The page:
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Woodall in northern MN

Christopher W. Woodall

Project Leader, Research Forester
Center for Research on Ecosystem Change
271 Mast Road
Durham, New Hampshire 03824-0640
Phone: 603-868-7638

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Current Research

As a project leader I provide scientific leadership for a cadre of dedicated scientists and staff involved in the development of forest science and related applications that improve our understanding, monitoring, and management of northern forest ecosystems from Maine to Minnesota.  A number of world-class research forests are maintained by this research unit that provide a plethora of opportunities for engaging partners (states, universities, NGOs) in research of mutual interest.

Research Interests

In addition to my leadership of the research unit, impactful research assigned to me includes refining our quantification and understanding of the role of forest dead wood in forest stand dynamics, production, and carbon cycles.  In addition to dead wood exploration, I investigate the refinement of forest stand dynamics metrics, such as stocking indices, to accomodate emerging theories of tree functional traits and related stand development processes.  Finally, as a former Forest Inventory and Analysis scientist and Lead Scientist of the National Greenhouse Gas Inventory of US Forests, I identify ways to upscale research results from experimental forests to the population level with a focus on forest carbon accounting and management.

Why This Research is Important

My research, leadership, and analyses fill critical information needs regarding forest ecosystems to the general public, resource managers, scientists, policy makers, economists, and a wide range of other natural resource specialists. Success in this mission is crucial to assessing the sustainability of not only forest ecosystems in the northern United States, but also the health of our Nation's forests. Research outputs provide Forest Service customers and clients with crucial information and provide improved techniques for data application to a range of resource inventory and monitoring needs (e.g., national carbon stock assessment and national forest stand relative density).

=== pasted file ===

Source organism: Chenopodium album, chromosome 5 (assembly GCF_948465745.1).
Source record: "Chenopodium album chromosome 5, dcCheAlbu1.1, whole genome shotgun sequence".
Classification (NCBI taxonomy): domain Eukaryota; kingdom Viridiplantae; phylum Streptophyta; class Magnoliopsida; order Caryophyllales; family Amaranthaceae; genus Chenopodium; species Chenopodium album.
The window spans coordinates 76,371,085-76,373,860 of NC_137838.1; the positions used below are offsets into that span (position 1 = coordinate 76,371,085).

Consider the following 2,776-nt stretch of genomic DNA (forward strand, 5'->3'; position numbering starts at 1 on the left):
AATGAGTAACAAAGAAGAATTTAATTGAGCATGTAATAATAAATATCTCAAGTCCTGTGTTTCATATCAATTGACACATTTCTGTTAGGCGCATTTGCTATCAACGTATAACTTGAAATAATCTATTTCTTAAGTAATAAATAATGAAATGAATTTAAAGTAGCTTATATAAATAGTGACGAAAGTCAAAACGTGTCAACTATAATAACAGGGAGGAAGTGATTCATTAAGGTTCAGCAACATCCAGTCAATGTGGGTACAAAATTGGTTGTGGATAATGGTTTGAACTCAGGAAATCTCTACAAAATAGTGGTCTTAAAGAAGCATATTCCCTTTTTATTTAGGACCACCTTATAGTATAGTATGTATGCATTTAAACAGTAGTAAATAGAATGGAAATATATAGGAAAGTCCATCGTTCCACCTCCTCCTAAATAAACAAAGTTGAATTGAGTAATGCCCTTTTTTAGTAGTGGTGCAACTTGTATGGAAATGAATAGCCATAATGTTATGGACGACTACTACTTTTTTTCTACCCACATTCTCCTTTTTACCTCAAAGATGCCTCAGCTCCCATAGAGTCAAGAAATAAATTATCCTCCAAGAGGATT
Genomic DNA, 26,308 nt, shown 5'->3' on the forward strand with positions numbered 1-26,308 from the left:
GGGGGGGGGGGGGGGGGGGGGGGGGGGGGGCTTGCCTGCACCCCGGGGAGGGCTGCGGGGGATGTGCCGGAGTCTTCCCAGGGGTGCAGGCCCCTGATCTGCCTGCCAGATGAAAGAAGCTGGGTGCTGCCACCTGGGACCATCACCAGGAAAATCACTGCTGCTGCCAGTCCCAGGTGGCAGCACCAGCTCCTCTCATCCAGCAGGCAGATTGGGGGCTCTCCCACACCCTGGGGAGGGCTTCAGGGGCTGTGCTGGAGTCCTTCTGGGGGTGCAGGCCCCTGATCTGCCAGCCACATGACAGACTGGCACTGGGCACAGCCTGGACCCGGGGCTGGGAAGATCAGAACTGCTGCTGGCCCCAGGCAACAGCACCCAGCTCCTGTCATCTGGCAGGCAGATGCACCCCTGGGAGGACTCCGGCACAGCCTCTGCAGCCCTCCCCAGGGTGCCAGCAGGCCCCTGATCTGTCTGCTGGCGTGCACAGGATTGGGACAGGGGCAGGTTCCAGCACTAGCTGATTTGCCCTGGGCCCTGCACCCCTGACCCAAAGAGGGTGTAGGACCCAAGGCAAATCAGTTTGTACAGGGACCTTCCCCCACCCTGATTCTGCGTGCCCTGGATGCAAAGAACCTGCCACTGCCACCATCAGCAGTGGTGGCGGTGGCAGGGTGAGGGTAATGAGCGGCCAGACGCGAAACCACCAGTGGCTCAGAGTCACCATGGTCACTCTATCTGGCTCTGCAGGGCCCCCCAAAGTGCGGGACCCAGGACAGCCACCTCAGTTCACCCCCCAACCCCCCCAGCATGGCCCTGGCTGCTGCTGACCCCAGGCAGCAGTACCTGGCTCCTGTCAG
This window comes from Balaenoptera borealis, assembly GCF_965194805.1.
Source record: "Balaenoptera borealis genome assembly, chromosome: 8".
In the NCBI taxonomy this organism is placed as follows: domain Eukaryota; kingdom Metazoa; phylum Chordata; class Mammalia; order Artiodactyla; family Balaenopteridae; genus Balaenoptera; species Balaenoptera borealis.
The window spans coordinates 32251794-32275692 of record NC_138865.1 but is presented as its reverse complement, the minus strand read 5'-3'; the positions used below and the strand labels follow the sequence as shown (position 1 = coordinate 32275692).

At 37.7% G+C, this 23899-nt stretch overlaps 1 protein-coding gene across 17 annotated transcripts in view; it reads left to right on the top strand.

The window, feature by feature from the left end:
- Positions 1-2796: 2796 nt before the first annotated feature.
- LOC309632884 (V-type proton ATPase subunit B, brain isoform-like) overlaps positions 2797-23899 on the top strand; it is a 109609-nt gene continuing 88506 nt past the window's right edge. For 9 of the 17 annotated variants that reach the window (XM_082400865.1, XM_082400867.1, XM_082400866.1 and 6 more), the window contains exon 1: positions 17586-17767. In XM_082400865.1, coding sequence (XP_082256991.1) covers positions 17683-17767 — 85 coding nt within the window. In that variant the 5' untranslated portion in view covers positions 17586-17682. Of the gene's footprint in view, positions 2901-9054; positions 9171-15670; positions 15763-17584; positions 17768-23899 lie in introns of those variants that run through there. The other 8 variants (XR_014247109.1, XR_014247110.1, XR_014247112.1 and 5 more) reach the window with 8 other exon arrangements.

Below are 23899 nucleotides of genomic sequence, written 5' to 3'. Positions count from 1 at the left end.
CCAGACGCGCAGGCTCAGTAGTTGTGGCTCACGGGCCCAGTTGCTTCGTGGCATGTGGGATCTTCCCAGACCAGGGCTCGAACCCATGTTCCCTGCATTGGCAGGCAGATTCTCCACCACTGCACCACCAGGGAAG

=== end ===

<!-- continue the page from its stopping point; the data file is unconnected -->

• University of Montana, Ph.D. Silviculture, 2000
  • University of Montana, M.S. Silviculture, 1997
  • Clemson University, B.S. Forestry, 1995

Professional Experience

  • Adjunct Professor of Forestry University of Minnesota
    2008 - Current

Professional Organizations

  • Forest Science, Associate Editor (2010 - Current)
  • American Geophysical Union, Affiliate Member (2002 - Current)
  • Ecological Society of America, Affiliate Member (2000 - Current)
  • Society of American Foresters, Affiliate Member (1991 - Current)

Featured Publications & Products

Publications & Products

National Research Highlights

Analysis Reveals Cyclical and Structural Changes in Forest Products Industry (2012)
Structural changes may be difficult to reverse but prospects for growth exist in forest product exports and wood-based biorefining

Better Estimates of Carbon Inventory in Dead Wood Now Available (2013)
Researchers with the Forest Inventory and Analysis (FIA) program have sampled downed and dead woody material (DWM) since 2002 so most U.S. states now have a complete cycle of DWM data. As a result, for the first time, researchers used field measurements to obtain estimates of DWM biomass and carbon stocks for the FIA program's report and for DWM carbon estimates in the National Greenhouse Gas Inventory report.

Can Tree Species Rapidly Adapt to Climate Change by Migrating? (2013)
New techniques to monitor tree ranges in forests of the eatern U.S. suggest that current ranges may not be shifting along their range margins in response to current climate change.

First Inventory of Standing Dead Trees Across the United States Developed (2012)
Study compares differences between previously modeled estimates and new empirical estimates

If a Tree Falls in a Forest, How Long Does It Lie There (2014)
Dead wood is critical to nutrient cycling, carbon dynamics, tree regeneration, wildlife habitat, and wildfire behavior in forests. Forest Service scientists conducted one of the first large-scale studies of downed dead wood decay rates and found that the residence time of dead wood was dependent on the size of dead wood, its species, and climate in which it resides across forests of the eastern United States. Large pieces of dead conifer wood in high-latitude climates may reside for over 100 years in forests before completely decaying and disintegrating.

New Tree Volume and Biomass Estimation Procedures Implemented for the Yearly U.S. National Greenhouse Gas Inventory (2012)
New procedures have improved the accuracy, reliability, and transparency of the U.S. National Greenhouse Gas Inventory of U.S. forests and biomass assessments

Risk Matrix Highlights Knowledge Gaps in Forest Carbon Stocks (2013)
Forest Service scientists propose a basic approach to assess global change risks to forest carbon stocks in the U.S., which builds on the current U.S. forest inventory coupled with current and projected climatic regions

Last updated on : 14-Oct-2016